Managing your own social media is an important skill in the world we now live in. The easiest way to look well, crazy, is to manage it badly.
No-one ever gets it right all of the time, not even politicians. Managing your social media can be like trying to navigate a pathway through Donald Trump’s phone records with the Russians — overwhelming, confusing and full of duplicities, and possibly even lies. But how do you pick which is which?
And by the way, Trump claims to be managing his own social media accounts, and given the debacle he is making of them a lot of the time, it seems to be true.
Being a blogger and former journalist, social media is the most popular topic I find myself being asked about at dinner parties everywhere from Chelsea, to Santiago, the south of France or Sydney. Everyone has an inner fear of social media and of looking bad.
See it for what it is.
Firstly, recognise your social media platforms are actually an extension of your own thoughts and ego. A study about Facebook by Mehdizadeh, showed that both narcissism and low self-esteem are related to greater Facebook use. In other words, people at both end of the psychological scale gravitate to it to feel better about themselves.
You can easily see this if you think about someone who is obsessed with working out and loves their body — click on their Instagram, and there will be images of themselves flexing, in a swimsuit and so on. When people have babies it’s even more pronounced, let alone dogs, new partners and so on. So don’t kid yourself, social media makes you more transparent than ever.
Don’t ever shut down your account.
Whenever a friend is going through a crisis, they jump on the phone and ask me if they should shut down their Facebook or Instagram account invariably citing it’s ‘too much’. My advice is always, don’t.
A much better approach is to delete the app off your phone, and stay off social media yourself. There is no need to be dramatic and shut it down. You might as well wear a t-shirt saying ‘I am feeling vulnerable and out of control of my own feelings’ as that is the message you are sending. No-one needs to know that.
Just take a quite step back by disengaging from it all. Much like any detox, it might be hard initially but it wont be long before you are comfortable living without it.
Don’t drink and post.
It is important to limit the times of day you post. I never recommend posting after 10pm at night, as often you’ve had a few drinks, or you’re out partying and your judgement will not be its usual balanced self.
It sounds obvious, but at midnight whilst attending the party of your life on a rooftop in London in the height of summer, all of this rational thinking flies quickly out of the window.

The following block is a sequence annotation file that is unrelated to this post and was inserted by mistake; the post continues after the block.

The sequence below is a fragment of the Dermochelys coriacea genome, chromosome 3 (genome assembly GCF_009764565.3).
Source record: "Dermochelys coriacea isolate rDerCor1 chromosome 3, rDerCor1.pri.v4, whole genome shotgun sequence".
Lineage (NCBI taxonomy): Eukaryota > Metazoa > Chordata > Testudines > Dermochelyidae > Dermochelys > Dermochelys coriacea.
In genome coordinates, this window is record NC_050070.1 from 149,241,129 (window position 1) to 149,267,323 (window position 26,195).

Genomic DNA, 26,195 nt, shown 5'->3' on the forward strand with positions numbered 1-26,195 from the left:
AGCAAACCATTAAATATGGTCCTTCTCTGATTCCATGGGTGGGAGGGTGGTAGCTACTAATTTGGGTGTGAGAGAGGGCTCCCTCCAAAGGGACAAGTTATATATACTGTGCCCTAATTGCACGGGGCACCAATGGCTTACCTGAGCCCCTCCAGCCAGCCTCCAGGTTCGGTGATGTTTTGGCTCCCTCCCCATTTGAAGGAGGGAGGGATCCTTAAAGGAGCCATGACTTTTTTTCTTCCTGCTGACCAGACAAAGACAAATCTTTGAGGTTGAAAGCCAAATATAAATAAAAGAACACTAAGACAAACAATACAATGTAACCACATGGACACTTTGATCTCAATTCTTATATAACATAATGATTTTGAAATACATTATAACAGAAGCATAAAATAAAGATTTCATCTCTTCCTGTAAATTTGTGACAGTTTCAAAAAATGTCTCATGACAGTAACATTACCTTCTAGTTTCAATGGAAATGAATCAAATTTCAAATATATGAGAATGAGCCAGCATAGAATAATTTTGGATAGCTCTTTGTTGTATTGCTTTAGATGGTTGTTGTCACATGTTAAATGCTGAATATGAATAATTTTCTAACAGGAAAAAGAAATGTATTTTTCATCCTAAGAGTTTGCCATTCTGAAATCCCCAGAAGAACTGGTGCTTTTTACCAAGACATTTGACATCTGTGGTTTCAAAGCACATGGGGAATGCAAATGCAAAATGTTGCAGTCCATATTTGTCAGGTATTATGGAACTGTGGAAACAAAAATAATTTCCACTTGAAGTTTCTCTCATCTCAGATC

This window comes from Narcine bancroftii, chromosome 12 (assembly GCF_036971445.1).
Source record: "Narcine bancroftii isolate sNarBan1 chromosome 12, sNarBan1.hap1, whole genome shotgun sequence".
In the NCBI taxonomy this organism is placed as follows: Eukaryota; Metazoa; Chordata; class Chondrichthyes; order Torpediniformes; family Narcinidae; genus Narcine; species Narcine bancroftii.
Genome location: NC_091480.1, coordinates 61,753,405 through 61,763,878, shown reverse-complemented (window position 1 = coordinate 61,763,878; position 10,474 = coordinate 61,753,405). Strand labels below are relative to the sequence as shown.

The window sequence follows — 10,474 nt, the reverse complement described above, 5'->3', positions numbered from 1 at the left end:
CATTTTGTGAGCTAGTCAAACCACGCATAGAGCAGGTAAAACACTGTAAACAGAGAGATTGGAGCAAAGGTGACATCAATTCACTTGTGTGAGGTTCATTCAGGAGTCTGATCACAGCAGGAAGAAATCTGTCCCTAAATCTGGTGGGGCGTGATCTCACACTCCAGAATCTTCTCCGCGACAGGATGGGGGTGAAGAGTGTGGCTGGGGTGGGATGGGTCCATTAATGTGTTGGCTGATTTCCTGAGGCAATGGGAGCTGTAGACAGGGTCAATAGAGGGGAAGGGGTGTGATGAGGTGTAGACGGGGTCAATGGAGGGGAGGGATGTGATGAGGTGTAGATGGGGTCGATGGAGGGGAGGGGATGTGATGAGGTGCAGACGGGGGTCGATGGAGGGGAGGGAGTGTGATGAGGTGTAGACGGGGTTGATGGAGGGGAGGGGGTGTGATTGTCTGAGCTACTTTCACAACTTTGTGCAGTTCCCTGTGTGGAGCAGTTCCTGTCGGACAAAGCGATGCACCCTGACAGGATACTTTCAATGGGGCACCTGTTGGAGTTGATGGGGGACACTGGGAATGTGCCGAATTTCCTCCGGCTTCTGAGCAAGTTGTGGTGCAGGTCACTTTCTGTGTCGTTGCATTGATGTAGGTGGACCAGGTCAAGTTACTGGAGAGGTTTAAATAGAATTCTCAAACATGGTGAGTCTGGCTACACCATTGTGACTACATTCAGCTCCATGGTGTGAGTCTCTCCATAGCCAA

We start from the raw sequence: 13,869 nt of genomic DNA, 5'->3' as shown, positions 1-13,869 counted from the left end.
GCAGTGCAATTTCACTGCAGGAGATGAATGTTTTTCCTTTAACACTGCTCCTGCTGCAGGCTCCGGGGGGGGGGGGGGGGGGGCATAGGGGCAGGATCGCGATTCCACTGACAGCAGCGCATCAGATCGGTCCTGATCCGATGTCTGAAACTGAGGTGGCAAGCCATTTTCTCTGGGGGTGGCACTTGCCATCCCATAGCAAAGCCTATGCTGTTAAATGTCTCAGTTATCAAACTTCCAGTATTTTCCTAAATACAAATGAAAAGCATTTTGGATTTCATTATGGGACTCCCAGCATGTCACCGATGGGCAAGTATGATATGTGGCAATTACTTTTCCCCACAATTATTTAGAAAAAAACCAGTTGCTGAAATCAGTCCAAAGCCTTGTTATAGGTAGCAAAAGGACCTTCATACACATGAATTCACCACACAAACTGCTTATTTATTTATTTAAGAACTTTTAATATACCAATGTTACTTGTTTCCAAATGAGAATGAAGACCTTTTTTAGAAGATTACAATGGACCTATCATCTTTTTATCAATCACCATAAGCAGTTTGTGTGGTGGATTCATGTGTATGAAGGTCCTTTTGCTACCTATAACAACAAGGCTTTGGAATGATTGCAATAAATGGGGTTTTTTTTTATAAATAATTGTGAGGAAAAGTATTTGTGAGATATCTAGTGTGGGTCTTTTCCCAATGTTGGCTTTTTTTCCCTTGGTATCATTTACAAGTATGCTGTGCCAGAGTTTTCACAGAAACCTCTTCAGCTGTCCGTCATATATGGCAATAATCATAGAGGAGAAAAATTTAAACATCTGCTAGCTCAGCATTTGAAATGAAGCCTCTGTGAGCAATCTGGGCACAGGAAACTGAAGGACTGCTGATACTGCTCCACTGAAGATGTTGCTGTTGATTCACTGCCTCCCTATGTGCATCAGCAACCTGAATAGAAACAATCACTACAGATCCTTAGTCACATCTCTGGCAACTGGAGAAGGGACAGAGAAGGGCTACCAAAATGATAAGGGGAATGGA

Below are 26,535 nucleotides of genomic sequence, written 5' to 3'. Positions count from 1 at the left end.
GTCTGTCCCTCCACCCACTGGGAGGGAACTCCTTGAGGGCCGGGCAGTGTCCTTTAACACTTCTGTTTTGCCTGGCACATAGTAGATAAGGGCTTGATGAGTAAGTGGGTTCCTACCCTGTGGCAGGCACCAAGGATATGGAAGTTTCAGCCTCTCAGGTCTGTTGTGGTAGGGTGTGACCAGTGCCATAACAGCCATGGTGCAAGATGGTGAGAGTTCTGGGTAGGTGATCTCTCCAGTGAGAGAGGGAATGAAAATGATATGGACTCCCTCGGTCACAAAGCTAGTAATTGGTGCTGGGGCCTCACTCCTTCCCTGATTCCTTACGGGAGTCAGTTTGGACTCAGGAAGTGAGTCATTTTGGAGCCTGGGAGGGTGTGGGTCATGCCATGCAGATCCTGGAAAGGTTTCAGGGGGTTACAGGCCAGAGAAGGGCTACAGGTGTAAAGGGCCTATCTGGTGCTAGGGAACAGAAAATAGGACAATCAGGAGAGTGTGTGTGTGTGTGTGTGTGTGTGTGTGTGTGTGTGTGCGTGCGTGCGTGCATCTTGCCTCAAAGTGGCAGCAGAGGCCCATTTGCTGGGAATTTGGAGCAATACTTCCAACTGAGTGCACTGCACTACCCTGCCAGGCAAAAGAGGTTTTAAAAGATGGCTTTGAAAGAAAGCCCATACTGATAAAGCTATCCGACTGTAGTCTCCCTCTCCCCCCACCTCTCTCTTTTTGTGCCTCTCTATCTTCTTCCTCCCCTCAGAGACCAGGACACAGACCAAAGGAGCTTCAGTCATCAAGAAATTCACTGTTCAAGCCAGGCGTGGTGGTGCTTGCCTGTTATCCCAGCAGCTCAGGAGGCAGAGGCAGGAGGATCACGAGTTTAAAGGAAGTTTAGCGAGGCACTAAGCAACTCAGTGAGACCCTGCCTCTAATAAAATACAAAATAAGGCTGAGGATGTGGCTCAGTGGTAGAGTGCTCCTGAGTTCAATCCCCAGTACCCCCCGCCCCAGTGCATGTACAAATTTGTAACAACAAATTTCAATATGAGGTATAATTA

Limit the number of images of yourself with a glass of alcohol in your hand.
This is just good common sense. No one looks good with a succession of champagne shots time after time on Facebook.
Don’t use Social Media as a venue to vent your private thoughts.
Such as a new love interest, your grades at university, if you cheated on someone and so on. Pick up the phone and talk to a friend, social media is not that friend.
Limit the number of selfies you post.
The results from several studies into narcissim and selfies are mixed. A study as far back as 2008 published in Personality and Social Psychology Bulletin found in general, people are pretty good at detecting narcissists from their social media profiles. Don’t accidentally be one of them.
Don’t block people unless it is absolutely critical.
And, think it through before you do. Blocking someone is a pretty major thing to do, and in most cases, it hurts the other person. If it is an ex-partner, that is possibly the only reason to do it (apart from harassment), but don’t rush into it.
My rule after a breakup is to wait at least seven days after breaking up, preferably 14 days. Just give it all some breathing space.
For friends you’ve fallen out with? It is unnecessary and mean to block them and it will inevitably have repercussions on you, which you have not yet thought about. There are so many ways, on Facebook especially, to limit your view of that person’s feed.
The bottom line here is when you block someone, you look like the problem, not them.
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Filter the personal stuff you put on any social media.
I never think it is a good idea to put your new car or the house you are selling on your personal social media account. Many people will perceive it as showing off, and it makes people aware of your financial status, which is never a good idea, particularly if you are single.
Make sure your posts are balanced and reflect a lot of different elements of your life.
Again, it just makes good sense. So if you’ve just bought a new dog, sure, some images are fine, but unless you have opened the dog their own account, keep things balanced and have other images there too.
When you have a crisis of any kind, do not allude to it on social media.
And, if you do, wait until you are truly on top of it and have accepted what is happening so that your posts are then balanced.
You’d think this would be obvious, but everyone has down days, and more often than not, if it happens when you’re on holidays, you could be tempted to put an image of your great butt in that new g-string bikini. Don’t! Stay classy, and stay balanced.
Remember, everyone can see social media — your boss, your mum, your cousins, your children if you have them. And once that image is in cyberspace, it is there forever, so take care.[“Source-huffingtonpost”]